When the Earth is threatened by a burning Van Allen Radiation Belt, U.S. Navy Admiral Harriman Nelson plans to shoot a nuclear missile at the Belt, using his experimental atomic submarine, the Seaview.
Nick Cochran, an American in exile in Macao, has a chance to restore his name by helping capture an international crime lord. Undercover, can he mislead the bad guys and still woo the handsome singer/petty crook, Julie Benson?
Josef von Sternberg,
A Montana bounty hunter is sent into the wilderness to track three escaped prisoners. Instead he sees something that puzzles him. Later with a female Native Indian history professor, he ... See full summary »
Professor Fergusson plans to make aviation history by making his way across Africa by balloon. He plans to claim uncharted territories in West Africa as proof of his inventions worth.Written by
Dennis Kytasaari <email@example.com>
The book Five Weeks in a Balloon by Jules Verne was in the public domain, and two producers raced to complete film versions of the novel. Flight of the Lost Balloon (1961) premiered on December 28, 1961, eight months before Five Weeks in a Balloon was released on August 22, 1962. See more »
Although the teapot was clearly not in Sir Henry's possession when the Arabs captured them at the oasis, by the time they ended up in the prison it mysteriously appeared wrapped up in his jacket. See more »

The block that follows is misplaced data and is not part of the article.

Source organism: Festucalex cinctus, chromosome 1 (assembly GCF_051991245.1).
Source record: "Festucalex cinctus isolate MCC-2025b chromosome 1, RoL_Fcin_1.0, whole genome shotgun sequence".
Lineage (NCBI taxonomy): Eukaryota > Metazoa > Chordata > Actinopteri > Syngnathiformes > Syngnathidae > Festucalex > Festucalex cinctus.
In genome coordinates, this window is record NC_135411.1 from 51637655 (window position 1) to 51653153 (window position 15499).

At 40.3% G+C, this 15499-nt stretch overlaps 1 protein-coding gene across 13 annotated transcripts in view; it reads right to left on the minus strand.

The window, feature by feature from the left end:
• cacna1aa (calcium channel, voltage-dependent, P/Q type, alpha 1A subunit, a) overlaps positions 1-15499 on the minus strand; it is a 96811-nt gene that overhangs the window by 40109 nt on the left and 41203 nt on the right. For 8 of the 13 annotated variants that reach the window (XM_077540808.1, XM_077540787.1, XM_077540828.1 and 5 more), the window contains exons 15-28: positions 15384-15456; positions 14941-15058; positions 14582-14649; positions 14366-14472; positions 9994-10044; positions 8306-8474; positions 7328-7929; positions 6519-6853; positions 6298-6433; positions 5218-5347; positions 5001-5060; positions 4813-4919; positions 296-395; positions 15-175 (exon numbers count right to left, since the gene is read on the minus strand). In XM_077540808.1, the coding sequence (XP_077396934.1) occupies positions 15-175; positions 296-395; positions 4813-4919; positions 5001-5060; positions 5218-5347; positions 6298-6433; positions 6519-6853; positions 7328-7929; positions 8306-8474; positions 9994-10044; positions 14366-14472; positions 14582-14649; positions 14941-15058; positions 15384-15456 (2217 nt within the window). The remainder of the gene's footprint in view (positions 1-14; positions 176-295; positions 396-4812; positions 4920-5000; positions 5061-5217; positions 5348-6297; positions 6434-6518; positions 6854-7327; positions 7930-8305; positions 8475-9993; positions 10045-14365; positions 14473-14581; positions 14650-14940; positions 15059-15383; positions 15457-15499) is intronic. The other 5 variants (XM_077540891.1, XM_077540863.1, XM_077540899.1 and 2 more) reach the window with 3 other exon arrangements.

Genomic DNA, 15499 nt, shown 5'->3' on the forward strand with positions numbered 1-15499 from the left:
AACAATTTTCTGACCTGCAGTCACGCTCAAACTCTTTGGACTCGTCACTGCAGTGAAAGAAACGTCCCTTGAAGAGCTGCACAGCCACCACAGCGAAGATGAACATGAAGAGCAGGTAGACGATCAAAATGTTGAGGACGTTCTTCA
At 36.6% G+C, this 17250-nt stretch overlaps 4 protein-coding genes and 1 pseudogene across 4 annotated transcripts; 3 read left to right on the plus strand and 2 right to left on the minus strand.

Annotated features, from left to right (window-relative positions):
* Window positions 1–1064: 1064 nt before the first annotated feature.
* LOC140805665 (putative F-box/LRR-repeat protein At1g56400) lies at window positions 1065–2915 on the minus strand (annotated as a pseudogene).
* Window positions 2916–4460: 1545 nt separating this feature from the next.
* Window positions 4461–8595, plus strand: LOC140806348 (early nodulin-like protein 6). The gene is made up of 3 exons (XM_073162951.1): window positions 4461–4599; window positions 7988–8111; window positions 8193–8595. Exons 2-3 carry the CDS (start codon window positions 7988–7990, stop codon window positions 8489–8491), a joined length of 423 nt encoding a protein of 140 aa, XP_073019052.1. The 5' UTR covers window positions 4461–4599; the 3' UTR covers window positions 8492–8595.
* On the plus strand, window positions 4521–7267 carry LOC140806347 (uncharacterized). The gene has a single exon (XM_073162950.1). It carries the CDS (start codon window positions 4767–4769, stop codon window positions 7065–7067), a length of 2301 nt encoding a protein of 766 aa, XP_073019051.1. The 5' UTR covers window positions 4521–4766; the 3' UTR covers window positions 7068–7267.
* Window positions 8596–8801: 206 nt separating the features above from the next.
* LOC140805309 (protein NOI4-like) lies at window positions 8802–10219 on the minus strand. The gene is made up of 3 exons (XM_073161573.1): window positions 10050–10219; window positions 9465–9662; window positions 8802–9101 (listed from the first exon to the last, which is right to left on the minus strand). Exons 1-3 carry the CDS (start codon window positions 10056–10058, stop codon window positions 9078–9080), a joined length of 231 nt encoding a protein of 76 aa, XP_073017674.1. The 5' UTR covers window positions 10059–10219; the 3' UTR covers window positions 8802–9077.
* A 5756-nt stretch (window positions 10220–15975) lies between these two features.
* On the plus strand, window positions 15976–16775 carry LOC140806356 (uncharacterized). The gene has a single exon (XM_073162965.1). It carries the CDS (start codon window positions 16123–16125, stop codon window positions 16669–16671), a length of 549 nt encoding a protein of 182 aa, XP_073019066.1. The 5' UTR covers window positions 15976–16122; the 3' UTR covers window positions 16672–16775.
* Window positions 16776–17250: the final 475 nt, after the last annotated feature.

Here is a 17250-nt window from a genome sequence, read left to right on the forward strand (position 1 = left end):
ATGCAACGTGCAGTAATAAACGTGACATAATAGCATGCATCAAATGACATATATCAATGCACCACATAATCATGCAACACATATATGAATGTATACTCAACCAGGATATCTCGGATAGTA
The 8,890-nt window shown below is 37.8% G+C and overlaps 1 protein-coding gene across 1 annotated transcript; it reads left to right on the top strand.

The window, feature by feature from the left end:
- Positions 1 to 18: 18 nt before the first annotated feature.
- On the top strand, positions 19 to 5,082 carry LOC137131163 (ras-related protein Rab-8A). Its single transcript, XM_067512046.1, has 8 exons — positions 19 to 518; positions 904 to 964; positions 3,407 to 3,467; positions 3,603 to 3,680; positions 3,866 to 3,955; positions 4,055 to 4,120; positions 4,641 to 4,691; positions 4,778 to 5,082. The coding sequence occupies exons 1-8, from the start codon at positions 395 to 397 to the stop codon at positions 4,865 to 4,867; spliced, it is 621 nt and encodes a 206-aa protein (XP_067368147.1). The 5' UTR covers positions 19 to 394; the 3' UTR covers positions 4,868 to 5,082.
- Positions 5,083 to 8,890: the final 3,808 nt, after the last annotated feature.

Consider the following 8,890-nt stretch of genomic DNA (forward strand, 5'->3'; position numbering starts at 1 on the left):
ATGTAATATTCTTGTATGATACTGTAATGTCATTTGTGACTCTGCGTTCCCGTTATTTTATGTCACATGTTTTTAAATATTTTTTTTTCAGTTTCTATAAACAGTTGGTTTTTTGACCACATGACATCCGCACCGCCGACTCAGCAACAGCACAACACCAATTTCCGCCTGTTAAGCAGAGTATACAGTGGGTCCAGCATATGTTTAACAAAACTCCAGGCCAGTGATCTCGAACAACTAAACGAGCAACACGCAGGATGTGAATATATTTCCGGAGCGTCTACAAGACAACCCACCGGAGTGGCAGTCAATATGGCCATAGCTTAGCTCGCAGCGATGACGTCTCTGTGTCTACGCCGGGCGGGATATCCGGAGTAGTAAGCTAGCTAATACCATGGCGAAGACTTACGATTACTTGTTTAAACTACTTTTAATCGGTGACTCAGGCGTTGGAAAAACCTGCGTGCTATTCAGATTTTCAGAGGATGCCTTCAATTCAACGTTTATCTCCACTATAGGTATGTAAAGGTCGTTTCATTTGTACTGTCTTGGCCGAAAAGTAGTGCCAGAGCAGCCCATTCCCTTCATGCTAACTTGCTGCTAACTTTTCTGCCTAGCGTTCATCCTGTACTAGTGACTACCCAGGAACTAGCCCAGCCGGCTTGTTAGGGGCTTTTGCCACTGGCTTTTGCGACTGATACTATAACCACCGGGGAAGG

Sir Henry Vining:
What have you got there?
Nice medals, huh?
Sir Henry Vining:
British campaign medals. Professor, look at these. China, India... Where did you steal these from?
What? I don't steal! I am an *honest* slave trader. Oh, yes, little things, they come my way once in a while...
See more »
No doubt we'll probably cringe a little at the portrayals of non-white people in "Five Weeks in a Balloon": the Arabs are slave traders and the Africans dance around in loin cloths and carry spears. Of course, Jules Verne wrote the novel, so we can't totally blame the movie for the portrayals. So if we can get past these depictions, it's a perfectly entertaining experience. The movie portrays English scientist Cedric Hardwicke inventing a balloon-powered dirigible and having to fly to West Africa to stop slave traders (as if the British weren't doing creepy things in their own colonies?). He brings along military man Richard Haydn, young Canadian guy Fabian, and accident-prone American reporter Red Buttons. Through numerous stops, they pick up freed slave Barbara Luna, slave trader Peter Lorre, American teacher Barbara Eden, and chimpanzee Chester.
The characters come across as a real mixture. Most of the cast members do a good job, but Fabian seems out of place, Red Buttons's role just seems silly, and Barbara Luna has little more than her looks (I've never read the novel, so I can't comment on possible changes). In almost any other movie, this combo would drag the whole thing down significantly, but not here; if anything, it makes the picture more entertaining. Even if there's a lot of continuity errors and such things, it's impossible not to have fun while watching "FWIAB". Also starring Herbert Marshall, Billy Gilbert, Henry Daniell and Mike Mazurki (Gilbert and Daniell previously co-starred in "The Great Dictator").
One more thing. Among the DVD's special features is footage from the movie's debut in Denver. One of the best things about this footage is that we get to see Barbara Eden in a shell dress! Such a sight, in my opinion, means that there is a God! Aside from her Jeannie outfit, a shell dress is the only thing that I can imagine Barbara Eden wearing. If these sorts of thoughts make me a pervert, then I'm proud to be one.
12 of 13 people found this review helpful.
Was this review helpful to you?
| Report this